If you were paid, you can’t complain!
Last weekend, I went to the Museum of Contemporary Art – MCA in Sydney, to check the Latin American temporary exhibition. Amongst lots of amazing stuff reflecting the culture, strong sentiments and socio-political tensions in the region, one piece called me my attention. A Spanish artist, realising how little Mexican workers earned, paid 465 of them to crowd up an art gallery room and spend the day there. Unfamiliar with the environment, the workers first felt confused, but got increasingly comfortable in the place. The underlining message was: if you were paid to do something, you’re not supposed to discuss or complain – you were paid how much you’re worth for your time and that's it.
Seems an exaggeration?
During this week, I’ve been taking part on corporate workshops, facilitated by the consultancy I work for. Unfortunately, the Spanish artist was not amplifying the problem. Amongst almost 30 very smart people in the room, I couldn’t see one single individual with a strong purpose to be there. Conversations floated around processes, competitors, profitability and I’m pretty confident I wasn’t the only one bored. Can individuals change the whole idea of a corporation existence? Can the companies create systems which inspire people to give their bests for something worthwhile? The only thing clear to me at this point is that selling biscuits and poker machines doesn’t stimulate the best in people. (Once I read a very wise phrase, with which I couldn't agree more: money doesn't inspire the best people nor the best in people.)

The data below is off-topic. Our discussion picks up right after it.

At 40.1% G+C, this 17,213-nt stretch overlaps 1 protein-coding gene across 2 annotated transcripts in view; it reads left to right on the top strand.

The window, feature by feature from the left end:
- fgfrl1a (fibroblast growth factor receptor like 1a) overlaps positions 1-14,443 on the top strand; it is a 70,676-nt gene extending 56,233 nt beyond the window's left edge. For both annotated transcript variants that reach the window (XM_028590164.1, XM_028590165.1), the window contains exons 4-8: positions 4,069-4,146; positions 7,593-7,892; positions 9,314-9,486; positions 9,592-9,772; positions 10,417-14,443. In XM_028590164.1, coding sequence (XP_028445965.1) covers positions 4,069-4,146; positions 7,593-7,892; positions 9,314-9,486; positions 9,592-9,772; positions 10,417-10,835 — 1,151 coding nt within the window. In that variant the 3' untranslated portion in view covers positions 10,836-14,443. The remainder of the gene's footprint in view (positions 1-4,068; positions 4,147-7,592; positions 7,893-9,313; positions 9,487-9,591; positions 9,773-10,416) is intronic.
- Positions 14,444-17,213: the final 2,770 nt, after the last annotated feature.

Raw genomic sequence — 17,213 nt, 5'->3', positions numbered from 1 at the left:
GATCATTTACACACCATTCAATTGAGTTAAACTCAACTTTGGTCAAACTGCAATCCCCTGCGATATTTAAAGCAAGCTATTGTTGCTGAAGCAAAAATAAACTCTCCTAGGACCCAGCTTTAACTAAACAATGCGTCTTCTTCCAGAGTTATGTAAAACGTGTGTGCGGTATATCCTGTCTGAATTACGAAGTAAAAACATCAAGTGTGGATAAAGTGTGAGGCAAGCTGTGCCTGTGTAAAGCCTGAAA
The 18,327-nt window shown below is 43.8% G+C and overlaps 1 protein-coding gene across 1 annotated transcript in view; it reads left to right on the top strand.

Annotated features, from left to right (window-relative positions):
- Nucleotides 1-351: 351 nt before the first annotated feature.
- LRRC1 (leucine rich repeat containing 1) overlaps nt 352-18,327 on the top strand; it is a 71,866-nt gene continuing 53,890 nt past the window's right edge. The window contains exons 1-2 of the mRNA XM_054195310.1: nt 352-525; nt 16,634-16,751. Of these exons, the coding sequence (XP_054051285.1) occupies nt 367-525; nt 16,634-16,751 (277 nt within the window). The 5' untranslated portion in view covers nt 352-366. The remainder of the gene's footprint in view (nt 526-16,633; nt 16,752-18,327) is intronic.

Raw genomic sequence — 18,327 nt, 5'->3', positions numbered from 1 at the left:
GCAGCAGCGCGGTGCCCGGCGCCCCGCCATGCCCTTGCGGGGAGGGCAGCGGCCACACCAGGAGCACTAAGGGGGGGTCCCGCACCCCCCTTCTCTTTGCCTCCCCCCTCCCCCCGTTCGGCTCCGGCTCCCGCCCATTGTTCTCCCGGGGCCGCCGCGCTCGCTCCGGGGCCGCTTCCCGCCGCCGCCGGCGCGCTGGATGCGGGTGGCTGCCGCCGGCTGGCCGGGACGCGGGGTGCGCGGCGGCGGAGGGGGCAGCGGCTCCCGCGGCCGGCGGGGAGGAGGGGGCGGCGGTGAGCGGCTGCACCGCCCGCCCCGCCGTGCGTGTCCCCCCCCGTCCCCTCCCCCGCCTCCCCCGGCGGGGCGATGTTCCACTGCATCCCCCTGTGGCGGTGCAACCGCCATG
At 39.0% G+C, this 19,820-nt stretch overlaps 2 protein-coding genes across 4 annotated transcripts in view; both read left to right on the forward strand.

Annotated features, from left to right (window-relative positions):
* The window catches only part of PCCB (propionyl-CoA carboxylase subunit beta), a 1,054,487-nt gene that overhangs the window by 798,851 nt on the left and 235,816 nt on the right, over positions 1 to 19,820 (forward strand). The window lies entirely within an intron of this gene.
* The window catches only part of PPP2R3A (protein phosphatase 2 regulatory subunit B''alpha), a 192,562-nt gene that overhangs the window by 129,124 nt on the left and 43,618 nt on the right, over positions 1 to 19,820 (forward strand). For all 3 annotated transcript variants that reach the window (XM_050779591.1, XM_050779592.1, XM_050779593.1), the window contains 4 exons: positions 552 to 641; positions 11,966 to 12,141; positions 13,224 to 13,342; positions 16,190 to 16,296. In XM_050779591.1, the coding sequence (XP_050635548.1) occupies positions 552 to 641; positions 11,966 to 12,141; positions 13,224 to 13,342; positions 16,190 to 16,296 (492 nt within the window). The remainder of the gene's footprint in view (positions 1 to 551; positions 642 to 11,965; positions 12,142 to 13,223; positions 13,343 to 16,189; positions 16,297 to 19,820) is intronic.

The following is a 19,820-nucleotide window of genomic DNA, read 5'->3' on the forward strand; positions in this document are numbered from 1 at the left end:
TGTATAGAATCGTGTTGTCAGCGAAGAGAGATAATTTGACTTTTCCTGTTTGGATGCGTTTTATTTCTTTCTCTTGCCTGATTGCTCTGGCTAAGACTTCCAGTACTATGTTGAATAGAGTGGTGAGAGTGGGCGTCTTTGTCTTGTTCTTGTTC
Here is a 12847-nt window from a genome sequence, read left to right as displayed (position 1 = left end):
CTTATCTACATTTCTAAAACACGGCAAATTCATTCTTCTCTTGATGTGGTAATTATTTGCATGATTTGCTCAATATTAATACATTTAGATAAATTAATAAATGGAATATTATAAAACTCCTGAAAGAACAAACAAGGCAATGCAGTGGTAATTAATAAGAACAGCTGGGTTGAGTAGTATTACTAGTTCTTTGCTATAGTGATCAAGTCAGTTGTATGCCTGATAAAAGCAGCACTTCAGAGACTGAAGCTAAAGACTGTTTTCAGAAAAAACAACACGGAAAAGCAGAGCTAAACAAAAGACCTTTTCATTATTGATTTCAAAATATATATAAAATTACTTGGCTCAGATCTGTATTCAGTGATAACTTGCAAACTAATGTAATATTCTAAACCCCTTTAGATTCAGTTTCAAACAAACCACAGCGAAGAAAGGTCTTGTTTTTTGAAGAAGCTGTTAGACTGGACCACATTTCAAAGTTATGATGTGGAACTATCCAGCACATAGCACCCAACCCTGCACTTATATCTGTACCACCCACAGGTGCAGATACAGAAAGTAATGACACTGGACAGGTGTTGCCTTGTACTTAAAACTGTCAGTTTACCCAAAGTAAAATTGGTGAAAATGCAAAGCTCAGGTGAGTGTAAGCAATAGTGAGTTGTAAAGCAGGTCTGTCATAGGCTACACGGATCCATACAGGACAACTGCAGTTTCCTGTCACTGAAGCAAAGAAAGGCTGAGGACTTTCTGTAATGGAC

But, in the end of the day, all of us were getting paid to be there. So perhaps we can’t complain...